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to want to keep everyone in doors and not go anywhere?

(19 Posts)
Lowfat Thu 30-Oct-08 17:55:29

Okay so I know I am, but I cant help my over riding fear and feelings of anxiety.

DD(5) has got an amazing oppertunity to see the Lord Mayors Parade next week, from a spectacular vantage point in the city because her Godmother works there. Not to mention she gets to have a sleepver with her Godmother and a train ride and enjoy some other treats and fun put on by Godmothers employer. And I know her Godmother will be watching out for her like a hawk so am not worried about that.

I dont want to deprive her of such a wonderful day, but my head is filled with thoughts of dread because such a day in the capital would be a prime target for any terroist activity (I know I am being extreme but I cannot help it)

On the same day, DH with be nearly 200 miles in the other direction watching a football match, which I know I will be sitting at home worrying about in case there is any trouble or he has an accident on the motorway.

I have always been a worrier and will always be, so I would welcome some wise and sympathetic words from fellow MNetters to help me overcome my fears and allow my DD to enjoy a day she will always remember!

RubyShivers Thu 30-Oct-08 17:57:13

your DD will have a great time

i mean this kindly - do not project your anxieties onto her and stop her going and having fun

Have you talked to anyone in RL about this?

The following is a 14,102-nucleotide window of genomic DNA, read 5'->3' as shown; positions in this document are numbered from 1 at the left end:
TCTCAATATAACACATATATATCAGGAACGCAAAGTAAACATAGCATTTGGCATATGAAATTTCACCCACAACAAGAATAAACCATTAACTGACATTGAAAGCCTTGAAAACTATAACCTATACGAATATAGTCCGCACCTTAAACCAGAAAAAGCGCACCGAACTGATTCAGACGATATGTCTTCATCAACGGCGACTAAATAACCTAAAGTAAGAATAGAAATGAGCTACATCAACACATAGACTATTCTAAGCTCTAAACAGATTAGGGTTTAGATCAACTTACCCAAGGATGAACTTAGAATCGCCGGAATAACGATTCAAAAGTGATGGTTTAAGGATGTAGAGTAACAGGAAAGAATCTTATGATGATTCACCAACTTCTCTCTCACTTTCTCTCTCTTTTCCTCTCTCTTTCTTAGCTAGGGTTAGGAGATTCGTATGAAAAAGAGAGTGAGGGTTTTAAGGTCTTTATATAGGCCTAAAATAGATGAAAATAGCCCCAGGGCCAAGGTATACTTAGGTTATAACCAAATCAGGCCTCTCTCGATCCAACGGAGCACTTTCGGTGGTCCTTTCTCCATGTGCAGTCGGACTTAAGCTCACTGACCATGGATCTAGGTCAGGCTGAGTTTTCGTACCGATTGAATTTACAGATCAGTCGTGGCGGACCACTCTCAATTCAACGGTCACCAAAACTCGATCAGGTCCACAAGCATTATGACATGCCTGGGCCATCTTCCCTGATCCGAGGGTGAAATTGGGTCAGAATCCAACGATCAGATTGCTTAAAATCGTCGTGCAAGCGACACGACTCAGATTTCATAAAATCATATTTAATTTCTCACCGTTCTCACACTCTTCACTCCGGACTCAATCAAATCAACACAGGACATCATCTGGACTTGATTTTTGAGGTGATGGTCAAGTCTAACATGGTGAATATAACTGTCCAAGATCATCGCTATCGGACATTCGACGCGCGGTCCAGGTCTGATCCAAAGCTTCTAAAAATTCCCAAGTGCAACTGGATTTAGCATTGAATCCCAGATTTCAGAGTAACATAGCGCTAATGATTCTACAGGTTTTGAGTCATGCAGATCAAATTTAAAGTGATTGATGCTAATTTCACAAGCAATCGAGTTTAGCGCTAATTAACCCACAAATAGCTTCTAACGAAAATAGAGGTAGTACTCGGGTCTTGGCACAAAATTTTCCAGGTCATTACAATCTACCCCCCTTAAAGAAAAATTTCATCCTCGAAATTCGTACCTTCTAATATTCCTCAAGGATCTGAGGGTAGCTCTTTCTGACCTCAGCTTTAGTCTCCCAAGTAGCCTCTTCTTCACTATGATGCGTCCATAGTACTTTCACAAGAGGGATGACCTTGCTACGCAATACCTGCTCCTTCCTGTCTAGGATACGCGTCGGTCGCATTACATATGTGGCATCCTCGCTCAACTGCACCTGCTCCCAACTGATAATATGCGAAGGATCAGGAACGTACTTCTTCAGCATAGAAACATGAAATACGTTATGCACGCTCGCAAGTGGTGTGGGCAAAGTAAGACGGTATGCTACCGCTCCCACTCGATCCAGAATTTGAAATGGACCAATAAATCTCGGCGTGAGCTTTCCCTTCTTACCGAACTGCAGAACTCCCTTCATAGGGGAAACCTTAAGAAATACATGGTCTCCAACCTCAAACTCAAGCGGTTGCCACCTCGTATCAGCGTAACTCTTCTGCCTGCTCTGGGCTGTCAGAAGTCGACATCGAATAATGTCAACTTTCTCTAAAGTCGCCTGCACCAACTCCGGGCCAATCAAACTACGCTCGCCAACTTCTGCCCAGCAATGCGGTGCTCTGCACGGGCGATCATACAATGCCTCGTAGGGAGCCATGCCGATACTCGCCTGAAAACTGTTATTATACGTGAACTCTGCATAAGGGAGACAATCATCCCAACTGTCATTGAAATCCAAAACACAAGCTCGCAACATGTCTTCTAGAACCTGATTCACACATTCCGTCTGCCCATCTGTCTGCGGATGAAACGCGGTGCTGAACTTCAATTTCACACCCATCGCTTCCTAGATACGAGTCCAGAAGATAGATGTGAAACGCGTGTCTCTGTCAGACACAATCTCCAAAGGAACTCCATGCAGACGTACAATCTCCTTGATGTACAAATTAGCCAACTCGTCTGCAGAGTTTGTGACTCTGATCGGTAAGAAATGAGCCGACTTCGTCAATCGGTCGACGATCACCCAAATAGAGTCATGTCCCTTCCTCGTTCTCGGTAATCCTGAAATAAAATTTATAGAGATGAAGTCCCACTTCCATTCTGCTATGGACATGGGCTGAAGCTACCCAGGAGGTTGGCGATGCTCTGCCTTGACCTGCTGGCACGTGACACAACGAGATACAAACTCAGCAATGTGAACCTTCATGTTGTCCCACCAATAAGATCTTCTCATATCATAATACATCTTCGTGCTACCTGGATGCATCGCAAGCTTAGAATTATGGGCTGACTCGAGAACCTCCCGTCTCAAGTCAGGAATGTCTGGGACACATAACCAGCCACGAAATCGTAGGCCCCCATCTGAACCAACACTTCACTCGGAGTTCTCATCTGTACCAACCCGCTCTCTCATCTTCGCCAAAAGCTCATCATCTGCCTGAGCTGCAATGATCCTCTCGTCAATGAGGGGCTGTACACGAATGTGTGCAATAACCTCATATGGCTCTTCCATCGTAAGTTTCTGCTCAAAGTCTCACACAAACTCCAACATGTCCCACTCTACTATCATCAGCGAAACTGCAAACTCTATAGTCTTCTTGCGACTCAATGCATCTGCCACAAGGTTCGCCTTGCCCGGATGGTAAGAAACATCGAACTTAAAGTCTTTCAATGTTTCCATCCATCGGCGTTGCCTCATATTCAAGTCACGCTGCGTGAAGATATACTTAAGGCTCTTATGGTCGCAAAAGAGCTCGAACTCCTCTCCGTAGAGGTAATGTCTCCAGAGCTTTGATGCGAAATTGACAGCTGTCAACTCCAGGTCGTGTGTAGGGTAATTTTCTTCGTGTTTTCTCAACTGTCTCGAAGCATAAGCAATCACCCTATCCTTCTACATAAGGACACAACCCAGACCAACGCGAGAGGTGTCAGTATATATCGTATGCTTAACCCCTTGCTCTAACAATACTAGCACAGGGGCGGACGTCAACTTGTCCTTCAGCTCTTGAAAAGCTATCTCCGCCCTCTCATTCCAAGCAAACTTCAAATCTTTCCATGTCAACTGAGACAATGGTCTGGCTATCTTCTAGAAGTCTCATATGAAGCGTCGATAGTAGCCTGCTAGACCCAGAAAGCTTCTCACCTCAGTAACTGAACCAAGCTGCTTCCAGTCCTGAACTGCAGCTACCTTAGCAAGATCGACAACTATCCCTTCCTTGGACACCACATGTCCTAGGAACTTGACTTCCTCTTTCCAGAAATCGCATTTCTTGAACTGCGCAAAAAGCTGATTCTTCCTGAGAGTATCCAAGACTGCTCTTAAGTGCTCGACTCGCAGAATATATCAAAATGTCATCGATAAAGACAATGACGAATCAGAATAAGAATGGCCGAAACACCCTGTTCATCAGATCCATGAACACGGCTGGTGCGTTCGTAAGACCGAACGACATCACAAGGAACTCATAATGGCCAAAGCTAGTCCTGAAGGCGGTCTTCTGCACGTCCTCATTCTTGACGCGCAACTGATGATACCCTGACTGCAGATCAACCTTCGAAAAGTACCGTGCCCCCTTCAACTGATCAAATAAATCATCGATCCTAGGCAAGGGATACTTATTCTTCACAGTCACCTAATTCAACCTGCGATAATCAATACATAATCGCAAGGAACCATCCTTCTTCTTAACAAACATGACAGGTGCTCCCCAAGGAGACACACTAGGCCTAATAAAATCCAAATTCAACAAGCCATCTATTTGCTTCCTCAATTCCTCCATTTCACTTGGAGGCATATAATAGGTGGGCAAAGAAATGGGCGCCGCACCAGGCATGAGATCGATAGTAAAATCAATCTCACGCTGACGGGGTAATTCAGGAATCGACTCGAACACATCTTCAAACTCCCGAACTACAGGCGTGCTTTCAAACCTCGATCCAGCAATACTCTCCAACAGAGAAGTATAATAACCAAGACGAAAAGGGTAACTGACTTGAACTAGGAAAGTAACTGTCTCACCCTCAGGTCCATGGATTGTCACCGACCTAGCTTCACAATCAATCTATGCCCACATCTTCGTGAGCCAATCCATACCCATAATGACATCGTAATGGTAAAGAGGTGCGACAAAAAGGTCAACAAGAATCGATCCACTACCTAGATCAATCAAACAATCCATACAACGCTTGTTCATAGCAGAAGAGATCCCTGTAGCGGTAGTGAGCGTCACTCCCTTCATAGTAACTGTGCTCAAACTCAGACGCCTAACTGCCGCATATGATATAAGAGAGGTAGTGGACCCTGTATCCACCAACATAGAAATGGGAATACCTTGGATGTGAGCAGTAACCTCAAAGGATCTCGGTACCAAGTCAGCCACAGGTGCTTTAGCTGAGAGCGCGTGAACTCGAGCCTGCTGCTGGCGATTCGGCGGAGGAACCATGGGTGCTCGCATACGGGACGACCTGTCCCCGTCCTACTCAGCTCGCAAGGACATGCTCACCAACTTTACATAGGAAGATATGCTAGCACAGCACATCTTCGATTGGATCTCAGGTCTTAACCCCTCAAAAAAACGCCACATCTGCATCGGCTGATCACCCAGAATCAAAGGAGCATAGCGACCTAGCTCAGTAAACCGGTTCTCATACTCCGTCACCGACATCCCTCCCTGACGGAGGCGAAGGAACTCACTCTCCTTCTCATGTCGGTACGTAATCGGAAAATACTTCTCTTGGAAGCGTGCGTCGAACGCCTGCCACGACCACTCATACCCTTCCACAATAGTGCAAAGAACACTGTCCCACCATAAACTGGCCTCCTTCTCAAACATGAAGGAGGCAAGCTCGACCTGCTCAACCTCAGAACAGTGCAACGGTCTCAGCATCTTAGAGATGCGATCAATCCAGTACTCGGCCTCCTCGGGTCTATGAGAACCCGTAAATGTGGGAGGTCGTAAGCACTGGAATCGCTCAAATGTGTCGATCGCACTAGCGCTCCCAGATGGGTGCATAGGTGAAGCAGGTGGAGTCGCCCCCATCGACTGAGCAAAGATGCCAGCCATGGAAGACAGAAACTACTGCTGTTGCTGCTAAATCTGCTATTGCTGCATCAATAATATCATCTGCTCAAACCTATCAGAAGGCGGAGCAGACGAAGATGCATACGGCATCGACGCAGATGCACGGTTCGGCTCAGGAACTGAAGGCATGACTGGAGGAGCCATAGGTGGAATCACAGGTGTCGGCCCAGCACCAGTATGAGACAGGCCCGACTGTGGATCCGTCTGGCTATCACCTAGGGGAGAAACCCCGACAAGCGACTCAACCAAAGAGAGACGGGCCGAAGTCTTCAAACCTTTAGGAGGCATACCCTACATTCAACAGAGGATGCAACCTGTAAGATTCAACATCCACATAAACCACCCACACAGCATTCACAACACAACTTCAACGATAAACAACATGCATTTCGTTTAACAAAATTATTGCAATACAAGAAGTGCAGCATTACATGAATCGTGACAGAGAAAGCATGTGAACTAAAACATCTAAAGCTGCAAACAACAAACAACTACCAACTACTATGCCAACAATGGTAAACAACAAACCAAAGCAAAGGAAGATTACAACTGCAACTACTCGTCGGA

RubyShivers Thu 30-Oct-08 17:58:08

i am a bit of a worrier but you need to learn to not let it take over and start to impact negatively smile

LadyLaGore Thu 30-Oct-08 18:00:02

what ruby said.
you wouldnt actually not let her go, would you?

Lowfat Thu 30-Oct-08 18:01:32

RS - I am an only child who has lost both parents as well as 3 pregnancies. When I lost my mum it was around the same time as I ost a PG. I got really depressed and was referred to a councellor. We talked about my fear of losing people (I lost my dad at 6 and my Grandad who lived with us at 11) as I had been through it so many times.

I know I have an irrational problem and thanks to couselling I know where it comes from, but I dont know how to deal with it.

I absolutley agree I do not want to put my fears on my DC's and would never ever discuss such feelings in front of my daughter. But this is the first time she will be going away from me. I have gone away on work but she has been safe at home with her dad. So I am really fretting.

RubyShivers Thu 30-Oct-08 18:03:04


you have had a tough time - perhaps you need some more counselling?

it can be a very long process to get to the root of very long standing issues and then to change things

i guess rationally you know she will be ok, but the irrational part takes over

RubyShivers Thu 30-Oct-08 18:03:29

would it help if you had a very busy day when she goes out so you can't dwell on it?

LadyLaGore Thu 30-Oct-08 18:03:38

it sounds v difficult for you. i think youd be well within your rights to ask for a little more help; counselling or something... would you go to your gp and ask? if anxiety is becoming a real hurdle, you deserve some help with it. smile

pointygravedogger Thu 30-Oct-08 18:05:06

Nothing will happen, lowfat. Let her go.

DustyTv Thu 30-Oct-08 18:05:41

Lowfat, I started a thread a few months ago about experiencing exactly the same fears and anxiety you are now.

I got a lot of really good advice on that thread, will try and find it for you in a minute, but first I want to tell you that you can stop worrying so much, it is possible. I also said that I am a worrier and always will be, but now it is getting better.

I went for my first (and only so far) counselling session a week last Monday and already I feel so much more able to cope with things and worries.

Have you spoken to your GP? or anyone in RL, it does help.